Economic concerns are driving investors from riskier bets to save haven assets
The domestic equities market is likely to witness a range-bound opening on weak cues from the global arena. While the key US indices closed lower overnight on concerns about the pace of the global recovery, markets in Asia, which opened mixed, were lower in early trade on Tuesday on fears that the developments in Europe would hurt the export-oriented economies in the region. The SGX Nifty was choppy in early trade and was six points down at 5,376 over its previous close of 5,382.
Yesterday the market traded lower, tracking weak Asian markets in morning trade. The decline, after two days of gains, was on account of the ongoing debt crisis in Europe and news that a ministerial panel is likely to meet this week to decide on diesel and domestic LPG prices.
The Sensex and Nifty opened at 18,269 and 5,457 respectively which were the day's high, too. The market then started its downward journey. The market fell to the day's low in the post-noon trade, after which it was range-bound till the end of the session.
The Nifty traded close to its support of 5,340. The Sensex fell 333 points to close at 17,993 while Nifty fell 100 points to close at 5,387.
The indices also hit their two-month lows around the same time with Sensex falling to 17,971 (its lowest intra-day since 24 March 2011) and Nifty was at 5,373 (its lowest mid-session decline since 22 March 2011). A gap-down opening of the key European markets, on account of debt issues of some countries in the region, and US futures trading lower also added to the woes back home.
The US market settled lower on Monday as investors were concerned about the pace of the global economic recovery on sovereign debt concerns plaguing Eurozone members. A preliminary report from China that indicted a slowdown in factory output in May, a signal that the government’s rate-tightening initiatives are showing results also weighed on the sentiments. Besides, a pile-up of foreclosed homes with banks and mortgage lenders has dented margins for the lenders while homes are becoming cheaper for buyers.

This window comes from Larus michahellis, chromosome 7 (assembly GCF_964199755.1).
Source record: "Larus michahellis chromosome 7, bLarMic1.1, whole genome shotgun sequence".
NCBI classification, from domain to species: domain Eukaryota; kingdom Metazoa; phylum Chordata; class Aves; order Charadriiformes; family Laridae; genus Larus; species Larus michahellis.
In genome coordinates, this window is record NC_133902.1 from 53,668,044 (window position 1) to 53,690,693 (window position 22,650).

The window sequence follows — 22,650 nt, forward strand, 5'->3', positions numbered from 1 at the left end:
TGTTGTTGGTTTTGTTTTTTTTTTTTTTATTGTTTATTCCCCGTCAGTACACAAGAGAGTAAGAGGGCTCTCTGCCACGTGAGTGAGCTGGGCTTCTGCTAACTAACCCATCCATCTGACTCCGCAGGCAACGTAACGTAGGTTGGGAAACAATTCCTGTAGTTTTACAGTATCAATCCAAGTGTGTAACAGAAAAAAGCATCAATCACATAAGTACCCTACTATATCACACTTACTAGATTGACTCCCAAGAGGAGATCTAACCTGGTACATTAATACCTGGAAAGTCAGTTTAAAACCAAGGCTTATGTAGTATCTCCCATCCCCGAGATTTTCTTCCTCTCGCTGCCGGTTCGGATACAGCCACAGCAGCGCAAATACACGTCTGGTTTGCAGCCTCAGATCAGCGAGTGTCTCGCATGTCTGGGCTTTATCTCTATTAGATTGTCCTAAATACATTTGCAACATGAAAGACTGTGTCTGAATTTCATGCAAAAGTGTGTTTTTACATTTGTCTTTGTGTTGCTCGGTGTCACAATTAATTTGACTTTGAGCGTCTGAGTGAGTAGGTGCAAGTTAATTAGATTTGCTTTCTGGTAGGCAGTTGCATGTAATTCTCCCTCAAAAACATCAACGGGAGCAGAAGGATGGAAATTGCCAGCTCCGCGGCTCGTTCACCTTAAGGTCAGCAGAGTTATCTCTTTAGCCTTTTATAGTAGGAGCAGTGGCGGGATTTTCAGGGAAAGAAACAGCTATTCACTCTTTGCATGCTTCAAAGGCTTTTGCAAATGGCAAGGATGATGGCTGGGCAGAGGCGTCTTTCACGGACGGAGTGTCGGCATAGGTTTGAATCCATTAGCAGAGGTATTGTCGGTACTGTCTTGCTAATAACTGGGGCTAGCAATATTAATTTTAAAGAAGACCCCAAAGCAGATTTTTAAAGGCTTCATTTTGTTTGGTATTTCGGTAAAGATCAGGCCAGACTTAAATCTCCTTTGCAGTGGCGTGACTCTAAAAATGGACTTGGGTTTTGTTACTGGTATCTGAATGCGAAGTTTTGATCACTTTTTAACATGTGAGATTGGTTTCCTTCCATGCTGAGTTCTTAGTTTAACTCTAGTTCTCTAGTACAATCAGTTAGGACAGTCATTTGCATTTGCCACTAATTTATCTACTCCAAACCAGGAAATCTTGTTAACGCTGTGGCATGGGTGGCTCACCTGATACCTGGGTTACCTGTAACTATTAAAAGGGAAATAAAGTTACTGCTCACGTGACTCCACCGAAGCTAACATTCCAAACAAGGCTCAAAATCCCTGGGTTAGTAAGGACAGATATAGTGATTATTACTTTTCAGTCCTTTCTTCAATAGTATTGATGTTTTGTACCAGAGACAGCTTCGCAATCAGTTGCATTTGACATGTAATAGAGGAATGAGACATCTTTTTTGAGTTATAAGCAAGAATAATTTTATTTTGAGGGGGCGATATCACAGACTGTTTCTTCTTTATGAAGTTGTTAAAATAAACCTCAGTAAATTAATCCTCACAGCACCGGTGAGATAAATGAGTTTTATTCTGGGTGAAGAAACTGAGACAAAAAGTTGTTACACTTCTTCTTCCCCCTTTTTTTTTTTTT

The Dow tumbled 130.78 points (1.05%) to 12,381.26. The S&P 500 shed 15.90 points (1.19%) to 1,317.37 and the Nasdaq declined 44.42 points (1.58%) to 2,758.90.
Asian bourses, which opened mixed, were mostly lower in early trade on Tuesday on debt issues plaguing Europe stoking fears that the export-oriented economies of the region would be impacted. Preliminary reports of a fall in China’s factory output in May also hurt sentiments.
This apart, Japan’s trade balance dipped 700 billion yen ($8.5 billion) into the red in April, the largest deficit since the financial crisis. Exports plunged as supply chain disruptions and other effects of the March earthquake and tsunami disaster stalled factories, even as imports of fuel and other products increased.
Meanwhile, oil prices fell 2% on Monday sending investors out of commodities and into safer havens. Brent crude for July delivery fell $2.29 to settle at $110.10 a barrel and falling intra-day as low as $108.58. US July crude dropped $2.40 to settle at $97.70 a barrel, having fallen to a low of $96.37 in intra-day trade.
The Shanghai Composite declined 0.67%, the Hang Seng and the Jakarta Composite shed 0.09% each, the KLSE Composite fell by 0.15%, the Nikkei 225 was down 0.09%, the Seoul Composite shed 0.01% and the Taiwan Weighted was down 0.81%. On the other hand, the Straits Times added 0.02%.
Back home, the government on Monday eased rules for incorporating not-for-profit companies, by giving the Registrar of Companies the power to directly issue licences. It has reduced the time taken for setting up Section 25 companies by doing away with some mandatory provisions, ministry of corporate affairs Joint Secretary Avinash Srivastav told reporters.